7. Marcia

    Every time I take something that I no longer need or value and donate, sell, Freecycle or just throw it away, it feels like a weight lifting from my shoulders. That’s the easy part. The harder part is the stuff that has meaning because it belonged to someone you loved (like my mother’s lifelong passion — her Belleek china collection) or represents a stage in your life that you’ve outgrown but like to remember. In the end, it’s all stuff…but as long as it stirs a memory or brings me a feeling of gladness to have it in my life, it stays. (Though I am at the stage in my life when I wonder how much of it anyone else will want after I’m no longer around — which raises another whole issue!)

  8. Michaela Stephens

    Great post! I collect things galore! I can say that I have every Christmas/Birthday card from my childhood days (not everyone can say that). The things that are random to other people have sentimental value to me. :) The stuff I own is a part of who I am. :) My mom has always been artsy so the apple didn’t fall far from the tree. Random knickknacks, scrap booking supplies galore, an ample supply of fabric, shoes (old and new), artwork from my middle school days, ribbon galore, ect! I love stuff! :)

  9. Carla Redding

    Hi! Just wanted to say that I enjoyed this site. I have many cards, letters and things from my childhood that means alot to me…see, I have had 30+surgeries and had to spend the better part of my childhood in casts, tutors, and inside. My parents, siblings were wonderful! (My mom one year for Christmas day, brought in a little Christmas tree with tons of little presents that she got or my sister and brother made and I got to unwrap them all on Christmas while in the hospital !) I have lots of cards from that time period. I love them all! That is why I am designing my own cards….they meant so much to me, so hopefully they will inspire, touch others. I really appreciate this site! (BTW…I have listened to your online lab on ETSY 5 or more times and will do so again! Love it and am learning alot. I am so sorry for your loss of your mom…. I still have my parents and I will never take them for granted. Take care! Keep on with your awesome views and information!!!! You are appreciated :)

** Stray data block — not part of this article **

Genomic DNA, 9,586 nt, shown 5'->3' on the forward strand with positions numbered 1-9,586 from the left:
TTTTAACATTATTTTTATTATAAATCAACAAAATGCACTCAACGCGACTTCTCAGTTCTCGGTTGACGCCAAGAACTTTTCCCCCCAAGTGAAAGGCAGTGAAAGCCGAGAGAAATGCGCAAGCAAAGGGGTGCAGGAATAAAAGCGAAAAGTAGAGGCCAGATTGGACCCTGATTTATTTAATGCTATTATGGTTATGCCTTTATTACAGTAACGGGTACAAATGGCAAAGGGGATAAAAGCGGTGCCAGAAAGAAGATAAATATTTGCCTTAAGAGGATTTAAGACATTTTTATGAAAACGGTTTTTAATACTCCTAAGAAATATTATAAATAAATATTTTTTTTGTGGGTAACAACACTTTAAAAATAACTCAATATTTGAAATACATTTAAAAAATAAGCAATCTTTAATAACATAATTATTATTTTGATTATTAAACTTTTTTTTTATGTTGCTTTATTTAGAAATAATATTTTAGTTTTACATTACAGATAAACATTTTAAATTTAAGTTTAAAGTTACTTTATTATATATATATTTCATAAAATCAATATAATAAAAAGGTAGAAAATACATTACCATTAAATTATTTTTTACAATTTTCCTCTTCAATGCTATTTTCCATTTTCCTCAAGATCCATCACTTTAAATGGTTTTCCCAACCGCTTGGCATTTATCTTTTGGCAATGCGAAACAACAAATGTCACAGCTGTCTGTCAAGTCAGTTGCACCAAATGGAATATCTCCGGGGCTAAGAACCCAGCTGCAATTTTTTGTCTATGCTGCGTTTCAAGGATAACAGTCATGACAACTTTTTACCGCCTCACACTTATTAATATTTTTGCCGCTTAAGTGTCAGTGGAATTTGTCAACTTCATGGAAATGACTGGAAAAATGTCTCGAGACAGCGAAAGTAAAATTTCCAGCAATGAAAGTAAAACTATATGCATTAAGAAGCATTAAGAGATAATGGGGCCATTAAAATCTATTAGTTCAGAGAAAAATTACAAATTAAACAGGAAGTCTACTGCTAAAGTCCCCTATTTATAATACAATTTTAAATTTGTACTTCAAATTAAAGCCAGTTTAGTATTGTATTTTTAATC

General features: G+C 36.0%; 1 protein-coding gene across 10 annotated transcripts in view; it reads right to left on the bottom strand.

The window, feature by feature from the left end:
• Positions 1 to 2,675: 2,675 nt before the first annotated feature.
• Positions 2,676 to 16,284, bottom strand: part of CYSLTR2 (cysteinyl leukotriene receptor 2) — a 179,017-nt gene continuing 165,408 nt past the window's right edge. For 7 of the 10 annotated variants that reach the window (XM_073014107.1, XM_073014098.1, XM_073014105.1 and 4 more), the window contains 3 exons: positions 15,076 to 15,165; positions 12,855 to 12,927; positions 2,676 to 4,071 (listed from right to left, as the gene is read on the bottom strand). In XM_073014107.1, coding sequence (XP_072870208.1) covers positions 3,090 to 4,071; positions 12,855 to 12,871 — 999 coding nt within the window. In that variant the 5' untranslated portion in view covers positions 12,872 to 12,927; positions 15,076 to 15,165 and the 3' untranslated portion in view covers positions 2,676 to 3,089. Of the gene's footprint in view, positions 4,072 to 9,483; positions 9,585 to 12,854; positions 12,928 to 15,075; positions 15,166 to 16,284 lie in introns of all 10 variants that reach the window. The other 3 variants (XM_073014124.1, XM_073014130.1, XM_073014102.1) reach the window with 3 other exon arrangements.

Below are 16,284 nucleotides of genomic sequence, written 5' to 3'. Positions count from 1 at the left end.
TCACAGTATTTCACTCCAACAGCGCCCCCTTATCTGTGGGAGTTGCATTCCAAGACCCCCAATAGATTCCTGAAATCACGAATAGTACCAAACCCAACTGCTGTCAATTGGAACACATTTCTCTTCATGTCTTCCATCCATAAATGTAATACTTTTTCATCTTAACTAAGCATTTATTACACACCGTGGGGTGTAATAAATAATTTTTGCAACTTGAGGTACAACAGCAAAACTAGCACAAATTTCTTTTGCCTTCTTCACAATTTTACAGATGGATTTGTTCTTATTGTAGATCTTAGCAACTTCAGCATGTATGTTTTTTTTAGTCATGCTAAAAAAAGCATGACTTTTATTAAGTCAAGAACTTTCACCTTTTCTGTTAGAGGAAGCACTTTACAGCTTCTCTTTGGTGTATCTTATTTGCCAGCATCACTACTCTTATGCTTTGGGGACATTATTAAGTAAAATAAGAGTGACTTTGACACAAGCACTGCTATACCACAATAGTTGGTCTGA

10. Kate

    Thank you thank you thank you. I cannot begin to tell you how wonderful your post has made me feel this morning. I immersed myself in the anti-stuff culture for over a year, reading article after article, feeling more and more guilty about the things around me.

    And then it hit me. These people have no objects of *real* value, so it’s logical for them to discard most of their lifestyle objects. They don’t have tangible connections to their past or don’t associate objects with memories the same way we do. And that’s okay.

    I am sorry to hear of the loss of your mother. My beloved grandmother died in October. She left her daughters and me lots of beautiful objects. Jewelry, Russian laquer boxes, silver, furniture, art… and almost all of them come with a story or deep family history.

    You’re right. We’re currently stuck in a throw-away culture. I’m having a hard time naming more than 5 things I’ve purchased in my 30+ years that will make it to the next generation. Thank you for the inspiration to try to do better and for the permission to love my stuff again. It seems like a little thing, but wow. I feel a huge sense of relief hearing you put my feelings into words.

  11. Paul Winstanley

    Dear Megan,

    Wow…. my heart is beating strong with the feelings of serendipitous epiphany.
    We are connecting with a very timely and copacetic concept.
    Ones possessions need not possess and oppress…..

    I hope to emulate your ability to express yourself so beautifully clear and simple.
    The Manifesto is art.
    I ‘ll be checking out Pinterest and sharing your site and Manifesto.

    Thank you so much for what you have enabled. Sincerely, Paul

  12. Anna

    I love this post. My husband passed away in the past few years and I was forced to move from the home we lived in for 23 years. That lead to my needed to reflect on my “stuff” and what was important. Being part of a family of “makers” I have quilts that my mother and a great cousin made. I have personal bibles from my grandmother and a beloved aunt. I take great comfort from the hand carved wooden Santa’s that my husband made that stay on the table by my work area all year long. It not only makes me still feel connected with them, but also gives me a way to share that connection with my grandchildren when they ask about the items. I hope they find the value in these items in the future for that connection with their past.
    Thank you for a wonderful site.
    Anna